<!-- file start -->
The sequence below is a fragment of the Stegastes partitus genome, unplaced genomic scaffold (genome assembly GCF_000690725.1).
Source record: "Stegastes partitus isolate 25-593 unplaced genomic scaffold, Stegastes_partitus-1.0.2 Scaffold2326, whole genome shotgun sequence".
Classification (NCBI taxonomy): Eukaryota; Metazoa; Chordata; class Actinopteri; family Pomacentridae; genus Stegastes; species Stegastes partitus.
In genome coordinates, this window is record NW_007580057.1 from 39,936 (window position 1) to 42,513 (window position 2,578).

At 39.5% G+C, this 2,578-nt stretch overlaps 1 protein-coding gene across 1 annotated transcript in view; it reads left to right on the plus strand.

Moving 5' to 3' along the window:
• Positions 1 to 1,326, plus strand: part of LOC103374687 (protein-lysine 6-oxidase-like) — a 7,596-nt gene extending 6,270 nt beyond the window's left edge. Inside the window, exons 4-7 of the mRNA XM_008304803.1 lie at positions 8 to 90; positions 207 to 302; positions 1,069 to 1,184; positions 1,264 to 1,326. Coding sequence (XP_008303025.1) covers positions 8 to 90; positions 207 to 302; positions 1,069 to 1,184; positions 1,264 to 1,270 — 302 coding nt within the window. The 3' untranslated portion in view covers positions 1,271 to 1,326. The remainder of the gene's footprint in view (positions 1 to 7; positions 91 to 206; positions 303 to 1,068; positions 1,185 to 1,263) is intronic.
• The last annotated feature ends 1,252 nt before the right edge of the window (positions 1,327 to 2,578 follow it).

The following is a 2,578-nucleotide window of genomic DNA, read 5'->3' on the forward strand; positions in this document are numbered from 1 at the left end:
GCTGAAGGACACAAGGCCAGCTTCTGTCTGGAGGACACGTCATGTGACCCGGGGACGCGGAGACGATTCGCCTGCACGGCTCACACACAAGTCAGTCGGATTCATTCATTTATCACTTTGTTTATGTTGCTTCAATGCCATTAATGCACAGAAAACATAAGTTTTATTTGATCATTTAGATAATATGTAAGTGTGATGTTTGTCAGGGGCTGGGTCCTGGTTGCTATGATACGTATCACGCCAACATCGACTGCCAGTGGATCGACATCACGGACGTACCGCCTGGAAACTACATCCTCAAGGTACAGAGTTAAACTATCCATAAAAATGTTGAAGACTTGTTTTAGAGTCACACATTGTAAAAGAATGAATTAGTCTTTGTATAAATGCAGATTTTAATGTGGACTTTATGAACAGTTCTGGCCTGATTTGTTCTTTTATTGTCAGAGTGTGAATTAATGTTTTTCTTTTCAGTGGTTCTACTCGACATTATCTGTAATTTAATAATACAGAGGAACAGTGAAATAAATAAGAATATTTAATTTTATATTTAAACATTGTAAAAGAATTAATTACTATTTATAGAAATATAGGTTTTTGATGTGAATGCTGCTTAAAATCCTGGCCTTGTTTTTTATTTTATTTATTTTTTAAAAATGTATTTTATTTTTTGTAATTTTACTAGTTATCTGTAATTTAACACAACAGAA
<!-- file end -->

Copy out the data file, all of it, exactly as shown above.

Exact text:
The sequence below is a fragment of the Stegastes partitus genome, unplaced genomic scaffold (genome assembly GCF_000690725.1).
Source record: "Stegastes partitus isolate 25-593 unplaced genomic scaffold, Stegastes_partitus-1.0.2 Scaffold2326, whole genome shotgun sequence".
Classification (NCBI taxonomy): Eukaryota; Metazoa; Chordata; class Actinopteri; family Pomacentridae; genus Stegastes; species Stegastes partitus.
In genome coordinates, this window is record NW_007580057.1 from 39,936 (window position 1) to 42,513 (window position 2,578).

At 39.5% G+C, this 2,578-nt stretch overlaps 1 protein-coding gene across 1 annotated transcript in view; it reads left to right on the plus strand.

Moving 5' to 3' along the window:
• Positions 1 to 1,326, plus strand: part of LOC103374687 (protein-lysine 6-oxidase-like) — a 7,596-nt gene extending 6,270 nt beyond the window's left edge. Inside the window, exons 4-7 of the mRNA XM_008304803.1 lie at positions 8 to 90; positions 207 to 302; positions 1,069 to 1,184; positions 1,264 to 1,326. Coding sequence (XP_008303025.1) covers positions 8 to 90; positions 207 to 302; positions 1,069 to 1,184; positions 1,264 to 1,270 — 302 coding nt within the window. The 3' untranslated portion in view covers positions 1,271 to 1,326. The remainder of the gene's footprint in view (positions 1 to 7; positions 91 to 206; positions 303 to 1,068; positions 1,185 to 1,263) is intronic.
• The last annotated feature ends 1,252 nt before the right edge of the window (positions 1,327 to 2,578 follow it).

The following is a 2,578-nucleotide window of genomic DNA, read 5'->3' on the forward strand; positions in this document are numbered from 1 at the left end:
GCTGAAGGACACAAGGCCAGCTTCTGTCTGGAGGACACGTCATGTGACCCGGGGACGCGGAGACGATTCGCCTGCACGGCTCACACACAAGTCAGTCGGATTCATTCATTTATCACTTTGTTTATGTTGCTTCAATGCCATTAATGCACAGAAAACATAAGTTTTATTTGATCATTTAGATAATATGTAAGTGTGATGTTTGTCAGGGGCTGGGTCCTGGTTGCTATGATACGTATCACGCCAACATCGACTGCCAGTGGATCGACATCACGGACGTACCGCCTGGAAACTACATCCTCAAGGTACAGAGTTAAACTATCCATAAAAATGTTGAAGACTTGTTTTAGAGTCACACATTGTAAAAGAATGAATTAGTCTTTGTATAAATGCAGATTTTAATGTGGACTTTATGAACAGTTCTGGCCTGATTTGTTCTTTTATTGTCAGAGTGTGAATTAATGTTTTTCTTTTCAGTGGTTCTACTCGACATTATCTGTAATTTAATAATACAGAGGAACAGTGAAATAAATAAGAATATTTAATTTTATATTTAAACATTGTAAAAGAATTAATTACTATTTATAGAAATATAGGTTTTTGATGTGAATGCTGCTTAAAATCCTGGCCTTGTTTTTTATTTTATTTATTTTTTAAAAATGTATTTTATTTTTTGTAATTTTACTAGTTATCTGTAATTTAACACAACAGAA